According to wine geeks, Moscato is a summer wine. But people who love Moscato love it all year round – not just when the weather gets warm. Truth be told, your favourite wine is “not dictated by the solstice; it’s actually dictated by personal preferences,” according to Tim Hanni, MW (master of wine) and author of Why You Like the Wines You Like. These preferences are called your “vinotype.” Much like a personality trait, your vinotype combines your own personal sensory sensitivities with your culture, tradition and life experiences to dictate your wine preferences. “We just have this insane premise that wine’s supposed to match to the season, or the food, or some other greater glory,” says Hanni. Instead, he says, “match the wine to the diner, not to the dinner.”
It goes without saying that wine should be enjoyed in moderation. If you’re wanting to cut back on alcohol, check out 16 tips to drink a little less.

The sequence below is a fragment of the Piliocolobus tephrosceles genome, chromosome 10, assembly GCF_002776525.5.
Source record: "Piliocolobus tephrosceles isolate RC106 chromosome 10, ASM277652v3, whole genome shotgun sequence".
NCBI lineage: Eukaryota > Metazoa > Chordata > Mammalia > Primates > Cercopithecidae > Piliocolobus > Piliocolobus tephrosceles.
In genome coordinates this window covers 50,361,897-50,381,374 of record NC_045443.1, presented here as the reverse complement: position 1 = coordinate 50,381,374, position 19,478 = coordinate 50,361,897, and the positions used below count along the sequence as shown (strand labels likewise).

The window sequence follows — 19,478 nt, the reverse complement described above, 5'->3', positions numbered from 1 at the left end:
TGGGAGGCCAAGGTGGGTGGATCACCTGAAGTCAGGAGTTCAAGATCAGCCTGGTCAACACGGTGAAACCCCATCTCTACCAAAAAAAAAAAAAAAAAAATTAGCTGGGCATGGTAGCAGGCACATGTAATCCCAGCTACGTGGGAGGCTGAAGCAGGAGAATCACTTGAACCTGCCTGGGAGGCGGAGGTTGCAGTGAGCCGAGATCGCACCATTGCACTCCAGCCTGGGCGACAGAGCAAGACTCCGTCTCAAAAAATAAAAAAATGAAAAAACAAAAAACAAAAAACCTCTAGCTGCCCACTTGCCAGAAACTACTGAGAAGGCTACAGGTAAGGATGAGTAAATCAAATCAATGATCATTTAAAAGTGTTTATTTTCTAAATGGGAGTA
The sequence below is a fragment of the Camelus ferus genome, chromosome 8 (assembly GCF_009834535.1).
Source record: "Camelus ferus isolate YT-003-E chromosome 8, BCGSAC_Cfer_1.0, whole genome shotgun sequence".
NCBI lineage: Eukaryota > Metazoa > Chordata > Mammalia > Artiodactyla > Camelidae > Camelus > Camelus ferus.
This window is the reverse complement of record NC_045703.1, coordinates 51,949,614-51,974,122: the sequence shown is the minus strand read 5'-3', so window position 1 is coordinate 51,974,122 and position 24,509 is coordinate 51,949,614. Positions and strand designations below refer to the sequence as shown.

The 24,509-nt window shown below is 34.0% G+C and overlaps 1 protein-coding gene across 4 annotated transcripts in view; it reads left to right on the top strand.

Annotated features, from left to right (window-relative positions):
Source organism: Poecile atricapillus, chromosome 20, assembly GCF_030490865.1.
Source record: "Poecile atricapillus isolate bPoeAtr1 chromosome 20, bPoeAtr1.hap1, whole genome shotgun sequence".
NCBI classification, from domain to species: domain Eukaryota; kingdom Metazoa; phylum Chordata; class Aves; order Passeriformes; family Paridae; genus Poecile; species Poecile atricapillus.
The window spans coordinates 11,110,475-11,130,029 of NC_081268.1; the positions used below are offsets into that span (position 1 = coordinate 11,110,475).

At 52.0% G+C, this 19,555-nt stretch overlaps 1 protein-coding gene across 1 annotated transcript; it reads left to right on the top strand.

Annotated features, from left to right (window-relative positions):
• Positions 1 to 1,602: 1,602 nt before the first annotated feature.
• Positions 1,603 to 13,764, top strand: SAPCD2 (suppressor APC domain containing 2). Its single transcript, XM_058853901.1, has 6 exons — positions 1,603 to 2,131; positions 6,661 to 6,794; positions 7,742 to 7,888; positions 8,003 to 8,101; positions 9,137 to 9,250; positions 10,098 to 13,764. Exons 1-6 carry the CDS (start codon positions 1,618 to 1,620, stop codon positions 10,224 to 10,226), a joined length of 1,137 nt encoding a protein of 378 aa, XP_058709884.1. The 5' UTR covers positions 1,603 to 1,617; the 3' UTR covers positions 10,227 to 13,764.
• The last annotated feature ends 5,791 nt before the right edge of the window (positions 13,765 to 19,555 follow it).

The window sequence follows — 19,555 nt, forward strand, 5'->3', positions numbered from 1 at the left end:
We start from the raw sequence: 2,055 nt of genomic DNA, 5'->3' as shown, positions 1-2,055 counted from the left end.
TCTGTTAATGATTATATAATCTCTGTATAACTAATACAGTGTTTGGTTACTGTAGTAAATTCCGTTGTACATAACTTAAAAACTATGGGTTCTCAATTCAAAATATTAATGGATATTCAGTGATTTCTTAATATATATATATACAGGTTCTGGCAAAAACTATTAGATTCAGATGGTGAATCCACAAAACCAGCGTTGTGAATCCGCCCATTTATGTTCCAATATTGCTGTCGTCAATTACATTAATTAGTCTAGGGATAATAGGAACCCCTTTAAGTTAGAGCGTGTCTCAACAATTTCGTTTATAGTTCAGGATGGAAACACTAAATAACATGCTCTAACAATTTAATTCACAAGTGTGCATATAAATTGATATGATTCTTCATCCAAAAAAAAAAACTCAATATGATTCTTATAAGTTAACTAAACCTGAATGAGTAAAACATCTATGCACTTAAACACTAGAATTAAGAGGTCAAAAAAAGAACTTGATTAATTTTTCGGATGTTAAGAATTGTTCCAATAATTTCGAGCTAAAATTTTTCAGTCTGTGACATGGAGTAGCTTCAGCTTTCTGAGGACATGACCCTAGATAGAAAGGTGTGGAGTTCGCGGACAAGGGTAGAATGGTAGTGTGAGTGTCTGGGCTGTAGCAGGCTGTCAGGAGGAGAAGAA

This is the single most important word in the world of wine, according to Hanni. But it can be a confusing one too. For one person, a smooth wine can be rich and flavourful, but for another, it can be almost painfully bitter and unpleasant. “This is why wine language is such a mess, because it’s so important to learn about your vinotype to understand which of these sensory worlds you live in and how that correlates to the wines you’re going to like,” says Hanni.
The minute the wine hits the tip of your tongue, the first thing you often taste is its sweetness. But there are different levels of a wine’s sugary flavour, according to Hanni. “It can be just a tiny little bit or a moderate amount, all the way up to really, really sweet in some exceptional cases, depending on how the grapes were grown,” he says. When wine is fermented, the fermentation process converts sugar into alcohol and carbon dioxide. The sweeter the wine, the less fermentation and the more sugar.